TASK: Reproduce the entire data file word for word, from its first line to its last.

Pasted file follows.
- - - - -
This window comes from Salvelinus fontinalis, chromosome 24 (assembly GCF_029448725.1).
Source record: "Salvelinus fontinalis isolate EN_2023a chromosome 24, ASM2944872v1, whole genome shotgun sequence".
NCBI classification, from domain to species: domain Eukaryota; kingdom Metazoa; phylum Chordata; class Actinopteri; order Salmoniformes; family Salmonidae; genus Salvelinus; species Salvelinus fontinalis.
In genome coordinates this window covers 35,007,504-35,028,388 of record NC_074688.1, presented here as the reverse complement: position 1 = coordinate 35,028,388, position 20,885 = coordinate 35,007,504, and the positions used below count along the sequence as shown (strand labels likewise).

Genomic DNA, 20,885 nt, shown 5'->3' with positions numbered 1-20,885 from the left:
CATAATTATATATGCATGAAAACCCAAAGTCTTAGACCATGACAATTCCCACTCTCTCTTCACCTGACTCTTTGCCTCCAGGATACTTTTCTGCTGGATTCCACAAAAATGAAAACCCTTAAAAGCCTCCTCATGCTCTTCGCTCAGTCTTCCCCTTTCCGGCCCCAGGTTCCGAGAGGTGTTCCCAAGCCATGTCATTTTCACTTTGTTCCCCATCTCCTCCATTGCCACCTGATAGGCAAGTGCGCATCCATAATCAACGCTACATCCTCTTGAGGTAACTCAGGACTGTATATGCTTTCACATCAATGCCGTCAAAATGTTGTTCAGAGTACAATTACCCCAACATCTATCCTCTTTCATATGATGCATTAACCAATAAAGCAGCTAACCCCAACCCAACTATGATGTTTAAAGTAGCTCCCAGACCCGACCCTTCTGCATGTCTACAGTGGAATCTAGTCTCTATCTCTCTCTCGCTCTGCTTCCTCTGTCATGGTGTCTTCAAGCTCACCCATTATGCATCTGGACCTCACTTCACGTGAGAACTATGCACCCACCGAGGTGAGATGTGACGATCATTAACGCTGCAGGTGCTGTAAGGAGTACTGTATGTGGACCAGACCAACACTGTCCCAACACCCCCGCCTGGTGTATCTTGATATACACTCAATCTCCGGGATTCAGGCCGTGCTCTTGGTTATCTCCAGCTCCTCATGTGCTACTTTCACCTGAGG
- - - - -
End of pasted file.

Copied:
This window comes from Salvelinus fontinalis, chromosome 24 (assembly GCF_029448725.1).
Source record: "Salvelinus fontinalis isolate EN_2023a chromosome 24, ASM2944872v1, whole genome shotgun sequence".
NCBI classification, from domain to species: domain Eukaryota; kingdom Metazoa; phylum Chordata; class Actinopteri; order Salmoniformes; family Salmonidae; genus Salvelinus; species Salvelinus fontinalis.
In genome coordinates this window covers 35,007,504-35,028,388 of record NC_074688.1, presented here as the reverse complement: position 1 = coordinate 35,028,388, position 20,885 = coordinate 35,007,504, and the positions used below count along the sequence as shown (strand labels likewise).

Genomic DNA, 20,885 nt, shown 5'->3' with positions numbered 1-20,885 from the left:
CATAATTATATATGCATGAAAACCCAAAGTCTTAGACCATGACAATTCCCACTCTCTCTTCACCTGACTCTTTGCCTCCAGGATACTTTTCTGCTGGATTCCACAAAAATGAAAACCCTTAAAAGCCTCCTCATGCTCTTCGCTCAGTCTTCCCCTTTCCGGCCCCAGGTTCCGAGAGGTGTTCCCAAGCCATGTCATTTTCACTTTGTTCCCCATCTCCTCCATTGCCACCTGATAGGCAAGTGCGCATCCATAATCAACGCTACATCCTCTTGAGGTAACTCAGGACTGTATATGCTTTCACATCAATGCCGTCAAAATGTTGTTCAGAGTACAATTACCCCAACATCTATCCTCTTTCATATGATGCATTAACCAATAAAGCAGCTAACCCCAACCCAACTATGATGTTTAAAGTAGCTCCCAGACCCGACCCTTCTGCATGTCTACAGTGGAATCTAGTCTCTATCTCTCTCTCGCTCTGCTTCCTCTGTCATGGTGTCTTCAAGCTCACCCATTATGCATCTGGACCTCACTTCACGTGAGAACTATGCACCCACCGAGGTGAGATGTGACGATCATTAACGCTGCAGGTGCTGTAAGGAGTACTGTATGTGGACCAGACCAACACTGTCCCAACACCCCCGCCTGGTGTATCTTGATATACACTCAATCTCCGGGATTCAGGCCGTGCTCTTGGTTATCTCCAGCTCCTCATGTGCTACTTTCACCTGAGG